I don't think there's any deliberate social commentary in either cartoon, but I think it's silly to suggest that either of them romanticized slavery or degraded African Americans. Wrong even on Lehman's own terms, because he sees in the rabbit who was first recognizably Bugs, in Tex Avery's A Wild Hare (1940), a "black cultural characterization," a trickster rooted in the folktale tradition that gave birth to the Bre'r Rabbit stories. "The line 'What's up, Doc' perfectly encapsulates Avery's African American aesthetic all by itself," Lehman writes. "By posing the question, the rabbit again exemplifies the folktale character's false vulnerability by pretending not to know the hunter's intentions. At the same time, his unflappable demeanor in the face of an obvious threat is the very embodiment of the bebop idea of 'cool.'"
Set aside the chronological difficulty that Lehman's reference to bebop creates (jazz of that kind was still a gleam in Charlie Parker's eye in 1940). Set aside, too, the trickster characters that have been part of western culture since ancient Greece and have analogues in many other cultures, as with "Coyote" in Pacific Northwest Indians' tales. There's enough Bre'r Rabbit in Bugs to at least render plausible the idea that Bugs Bunny is, in his essence, an African American character—one who consistently triumphs, as it happens, over dangerous white adversaries like those in Mississippi Hare and Southern Fried Rabbit.
So, why does Lehman (who is African American) reject those two cartoons so vigorously? As I read his book, it is because he finds any use of racial stereotypes totally unacceptable, even when they serve ironic and mocking purposes. That blanket rejection seems to me symptomatic of a highly refined racial sensitivity that is not necessarily an asset in a scholar writing on so tender a subject.
Oppressors and the people they oppress necessarily have different perspectives on race. I grew up as a white boy in the segregated South, and I seldom saw black people—certainly not at school or church or anywhere in my neighborhood, unless they were performing menial labor. I didn't have to give much thought to how I would behave on those rare occasions when I crossed paths with a person with a dark skin. The same was certainly not true of the African Americans in my town, who knew that any encounter with a white person was potentially hazardous. They had to cultivate a greater sensitivity to racial nuances than most whites had.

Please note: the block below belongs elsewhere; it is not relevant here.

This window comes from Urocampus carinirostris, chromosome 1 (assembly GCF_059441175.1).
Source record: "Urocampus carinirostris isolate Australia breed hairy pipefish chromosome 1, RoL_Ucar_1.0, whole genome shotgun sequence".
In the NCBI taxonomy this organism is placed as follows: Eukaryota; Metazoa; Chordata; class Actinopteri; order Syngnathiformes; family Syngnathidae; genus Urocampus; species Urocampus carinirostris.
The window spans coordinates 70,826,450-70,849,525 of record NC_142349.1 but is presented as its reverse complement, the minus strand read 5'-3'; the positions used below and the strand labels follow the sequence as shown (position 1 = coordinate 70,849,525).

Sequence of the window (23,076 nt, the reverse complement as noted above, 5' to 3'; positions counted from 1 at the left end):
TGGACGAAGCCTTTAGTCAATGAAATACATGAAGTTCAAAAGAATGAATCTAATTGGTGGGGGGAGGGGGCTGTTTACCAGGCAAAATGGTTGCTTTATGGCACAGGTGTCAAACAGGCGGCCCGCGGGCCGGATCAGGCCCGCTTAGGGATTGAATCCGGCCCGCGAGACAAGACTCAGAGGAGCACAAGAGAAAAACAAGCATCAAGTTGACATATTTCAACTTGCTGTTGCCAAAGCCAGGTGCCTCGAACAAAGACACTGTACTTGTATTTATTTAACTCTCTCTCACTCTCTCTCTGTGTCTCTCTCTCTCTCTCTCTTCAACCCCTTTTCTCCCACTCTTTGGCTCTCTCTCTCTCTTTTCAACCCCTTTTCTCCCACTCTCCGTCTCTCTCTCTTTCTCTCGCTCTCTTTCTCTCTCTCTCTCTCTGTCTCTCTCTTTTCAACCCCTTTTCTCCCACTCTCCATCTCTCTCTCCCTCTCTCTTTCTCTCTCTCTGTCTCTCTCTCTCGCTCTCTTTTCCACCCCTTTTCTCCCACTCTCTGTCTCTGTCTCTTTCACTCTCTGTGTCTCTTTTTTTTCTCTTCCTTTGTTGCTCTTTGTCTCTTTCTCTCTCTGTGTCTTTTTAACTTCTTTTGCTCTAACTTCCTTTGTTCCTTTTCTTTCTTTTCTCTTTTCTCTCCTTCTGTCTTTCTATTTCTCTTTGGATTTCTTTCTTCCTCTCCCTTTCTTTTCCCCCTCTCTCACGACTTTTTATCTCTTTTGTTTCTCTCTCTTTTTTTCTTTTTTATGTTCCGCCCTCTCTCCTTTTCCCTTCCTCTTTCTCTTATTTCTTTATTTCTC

Acute sensitivity of that kind appears to have shaped Lehman's book in unfortunate ways. Like someone trying to read the mind of a dangerous adversary, he attributes to the people who made the cartoons with stereotypes a stronger racial awareness than I think is plausible, and this leads to some ludicrous results; he takes all too seriously, for example, a typically shoddy Van Beuren cartoon called Dixie Days (1930). Too often, as with A Wild Hare, he sees a dominant racial element where one almost certainly does not exist. He generally fails to take into account the strong possibility that most of the cartoons with stereotypical blacks were thrown together quickly and carelessly by people who weren't particular about where their ideas came from and who had no more knowledge of real black people than I did when I was a boy.
In other words, the people who wrote and drew many of the most offensive cartoons weren't making conscious choices that blacks should be depicted in degraded and insulting terms; they were just stuffing into drawings the ignorant assumptions that they shared with a great many other whites. How galling it must have been—how galling it must be—to suffer insult and humiliation at the hands of people who actually aren't paying much attention to you.
There were exceptions, of course, cartoons whose caricatured blacks reflected the artists' sharp observation of real people, even when, as was almost always the case, those caricatures crossed the line into stereotype. Some of Lehman's best pages are devoted to Bob Clampett's ever-problematic Coal Black and de Sebben Dwarfs, a cartoon that combines undeniably racist images with a vitality, rooted in black music and dance, that all but transforms its stereotypes into a ribald joke. But in discussing that cartoon, as with Mississippi Hare and Southern Fried Rabbit, Lehman can never distance himself from the stereotypes far enough to acknowledge that they played very different roles in different cartoons. For him, the stereotypes are always self-condemning. I'm sure they just hurt too much.
[Posted May 2, 2008]